None of the 400,000 residents of eastern Ghouta have left to board government-provided buses out of the besieged enclave.
Civilians in Syria’s Eastern Ghouta have continued to shun Russia’s offer to quit the besieged enclave, as rebels and Moscow blame each other for the humanitarian deadlock.
The air strikes and clashes that killed 600 civilians in 10 days have reduced since the Kremlin announced five-hour halts in the bombardment.
But just two of the battered region’s 400,000 residents – an elderly Pakistani couple – were reported to have left by late Wednesday as government-provided buses stood empty.
AFP reporters saw no movement at the Wafideen checkpoint through which would-be evacuees were told to exit the Eastern Ghouta enclave that the government lost in 2012 and has besieged almost ever since.
“The humanitarian corridor is open to all those who wish to return to the fold of the homeland, but so far nobody came and this is the second day,” said a military officer at the checkpoint.
AFP reported on Thursday that a Pakistani man and his wife had been evacuated on Wednesday, citing Red Crescent officials, but the Syrian Observatory for Human Rights (SOHR) said their departure from the area had followed months of negotiations by the Pakistani embassy.
Mohammad Fadhl Akram, 73, and Saghran Bibi, who have lived in Syria since 1974, were evacuated to Damascus, AFP reported.
But they had to leave his two sons, three daughters and 12 grandchildren behind, he told AFP in the Eastern Ghouta town of Douma before leaving.
“I hope God protects them,” said Akram. “I don’t want anything else.”
On Monday Russia, which backs the Syrian government, ordered a daily “humanitarian pause” of the enclave and said it was guaranteeing civilians safe passage if they wanted to flee.
The move fell far short of a full ceasefire voted for by the United Nations Security Council – but was still welcomed inside Eastern Ghouta for offering some respite from one of the bloodiest assaults in Syria’s seven-year-old war.
Despite the step, the UN insisted that all sides must implement the 30-day truce demanded on Saturday, and said some 40 trucks loaded with aid were waiting for the violence to stop.
Moscow’s “humanitarian pause” echoes a similar tactic employed by Russia and the Syrian government as they looked to force rebels out of Aleppo, Syria’s second largest city, during a ferocious battle in 2016.
No casualties were reported by the time Wednesday’s window closed at 2pm – but warplanes were back in the sky moments later.
“During the truce, the ceasefire is almost enforced,” said Syrian Observatory for Human Rights (SOHR) head Rami Abdel Rahman, adding that nine civilians were killed in strikes before and after on Wednesday.
The first five-hour “pause” on Tuesday passed with two killed in government bombardment, according to the UK-based war monitor.
Three days only?
The Syrian government has accused the rebel groups inside Eastern Ghouta of sabotaging the initiative by shelling the designated humanitarian corridors with the intention of holding civilians as human shields.
“The terrorists are impeding those who want to cross, either by putting pressure on them or by firing on the humanitarian corridors,” the military officer said, speaking on condition of anonymity.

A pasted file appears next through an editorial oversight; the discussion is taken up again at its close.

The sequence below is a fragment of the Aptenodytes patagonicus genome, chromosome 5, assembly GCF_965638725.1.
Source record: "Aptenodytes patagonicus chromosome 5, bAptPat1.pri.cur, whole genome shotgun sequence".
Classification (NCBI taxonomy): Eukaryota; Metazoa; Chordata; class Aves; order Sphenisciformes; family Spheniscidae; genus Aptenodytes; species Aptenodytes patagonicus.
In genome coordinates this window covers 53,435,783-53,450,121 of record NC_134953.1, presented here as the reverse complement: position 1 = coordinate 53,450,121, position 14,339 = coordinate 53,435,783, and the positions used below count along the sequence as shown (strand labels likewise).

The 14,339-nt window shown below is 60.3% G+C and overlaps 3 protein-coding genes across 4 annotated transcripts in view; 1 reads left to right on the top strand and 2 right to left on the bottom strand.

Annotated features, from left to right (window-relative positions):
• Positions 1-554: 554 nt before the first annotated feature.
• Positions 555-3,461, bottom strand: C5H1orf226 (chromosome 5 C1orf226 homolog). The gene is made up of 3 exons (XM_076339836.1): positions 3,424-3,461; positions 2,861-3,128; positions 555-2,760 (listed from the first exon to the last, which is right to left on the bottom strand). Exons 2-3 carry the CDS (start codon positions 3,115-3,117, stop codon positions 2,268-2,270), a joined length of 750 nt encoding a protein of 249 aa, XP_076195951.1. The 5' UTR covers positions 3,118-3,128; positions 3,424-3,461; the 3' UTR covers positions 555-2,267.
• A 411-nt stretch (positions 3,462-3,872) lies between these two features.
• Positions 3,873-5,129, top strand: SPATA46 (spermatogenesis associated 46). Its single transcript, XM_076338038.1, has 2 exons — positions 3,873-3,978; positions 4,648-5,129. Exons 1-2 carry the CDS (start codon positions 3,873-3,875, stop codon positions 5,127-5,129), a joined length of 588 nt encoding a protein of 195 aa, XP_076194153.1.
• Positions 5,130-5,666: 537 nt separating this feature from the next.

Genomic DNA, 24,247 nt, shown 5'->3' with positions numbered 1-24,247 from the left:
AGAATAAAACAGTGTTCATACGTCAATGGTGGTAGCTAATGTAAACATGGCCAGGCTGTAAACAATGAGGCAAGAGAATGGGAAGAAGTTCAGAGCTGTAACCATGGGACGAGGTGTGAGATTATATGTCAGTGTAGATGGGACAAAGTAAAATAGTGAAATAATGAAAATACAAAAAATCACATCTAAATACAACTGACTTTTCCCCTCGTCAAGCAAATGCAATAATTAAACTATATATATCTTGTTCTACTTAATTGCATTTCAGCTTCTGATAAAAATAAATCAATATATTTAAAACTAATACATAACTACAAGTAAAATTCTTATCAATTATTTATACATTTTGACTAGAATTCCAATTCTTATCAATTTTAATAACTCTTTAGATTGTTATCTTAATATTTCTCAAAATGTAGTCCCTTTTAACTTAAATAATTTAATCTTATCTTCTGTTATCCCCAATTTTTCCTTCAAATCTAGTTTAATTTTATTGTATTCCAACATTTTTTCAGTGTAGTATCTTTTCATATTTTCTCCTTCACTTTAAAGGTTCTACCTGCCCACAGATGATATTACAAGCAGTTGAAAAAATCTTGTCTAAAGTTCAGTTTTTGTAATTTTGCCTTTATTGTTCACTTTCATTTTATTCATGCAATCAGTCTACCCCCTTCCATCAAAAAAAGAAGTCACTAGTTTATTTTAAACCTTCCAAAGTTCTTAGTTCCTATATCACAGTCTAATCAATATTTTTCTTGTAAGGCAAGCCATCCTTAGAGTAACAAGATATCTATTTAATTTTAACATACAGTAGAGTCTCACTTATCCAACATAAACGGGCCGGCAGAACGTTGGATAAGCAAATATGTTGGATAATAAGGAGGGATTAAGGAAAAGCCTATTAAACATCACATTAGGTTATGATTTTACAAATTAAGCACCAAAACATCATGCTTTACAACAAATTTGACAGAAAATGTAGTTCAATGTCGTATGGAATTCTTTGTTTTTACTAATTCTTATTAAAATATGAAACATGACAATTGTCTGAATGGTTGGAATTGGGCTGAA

The officer at Wafideen checkpoint warned that if Thursday was equally fruitless then the measure may be dropped, raising fears that the kind of bombardments that have killed dozens of civilians every day this month would resume.
“The truce was meant to last three days. It could be extended but why go on if there are no results,” he said.
Inside Eastern Ghouta, the residents AFP spoke to were distrustful of a measure put in place by Russia, whose warplanes rained munitions on them alongside Syrian aircraft.
The three main armed groups inside the territory, which lies within mortar range of Damascus, said they wanted more international guarantees.
In a letter sent to the United Nations on Tuesday, they said they were willing to expel the militants factions that have a presence in Eastern Ghouta. But they also demanded that any evacuations be conducted under the supervision of a UN mechanism.
Russian President Vladimir Putin blamed the crisis on the rebels’ “constant shelling” and added: “Shells even crash into the grounds of the Russian embassy and the economic mission. Should we continue to tolerate this? Of course not,” he said.
Russian Foreign Minister Sergei Lavrov said it was up to the rebels “to act” to ensure the brief halts in fighting bring relief for civilians.
Aid trucks waiting
At a Security Council meeting UN humanitarian chief Mark Lowcock demanded that the ceasefire deal agreed at the weekend go into force to allow aid to enter.
“When will your resolution be implemented?” he asked.
Lowcock said trucks loaded with supplies have been poised to go to 10 locations since Saturday – but there has been no access for humanitarian convoys, nor authorisation by the Syrian government to go into the besieged areas.
US representative Kelley Currie accused the government of violating the ceasefire, while Russian ambassador Vassily Nebenzia blamed the rebels.
Jeffrey Feltman, UN under secretary-general for political affairs, expressed frustration at the council’s inaction and called for the resolution to be implemented, saying “that is not happening”.
Meanwhile the Syrian government continued to push for territory on the fringes of the besieged enclave.
The SOHR said government forces had made limited advances in Ghouta’s Shaifuniyeh and Hosh al-Zawahira districts.
Abdel Rahman said 38 government and allied fighters were killed in three days of fighting in the Al-Marj area on the southern edge of the enclave.
At least 18 fighters from Jaish al-Islam, Eastern Ghouta’s dominant anti-government faction, were also killed, Abdel Rahman said.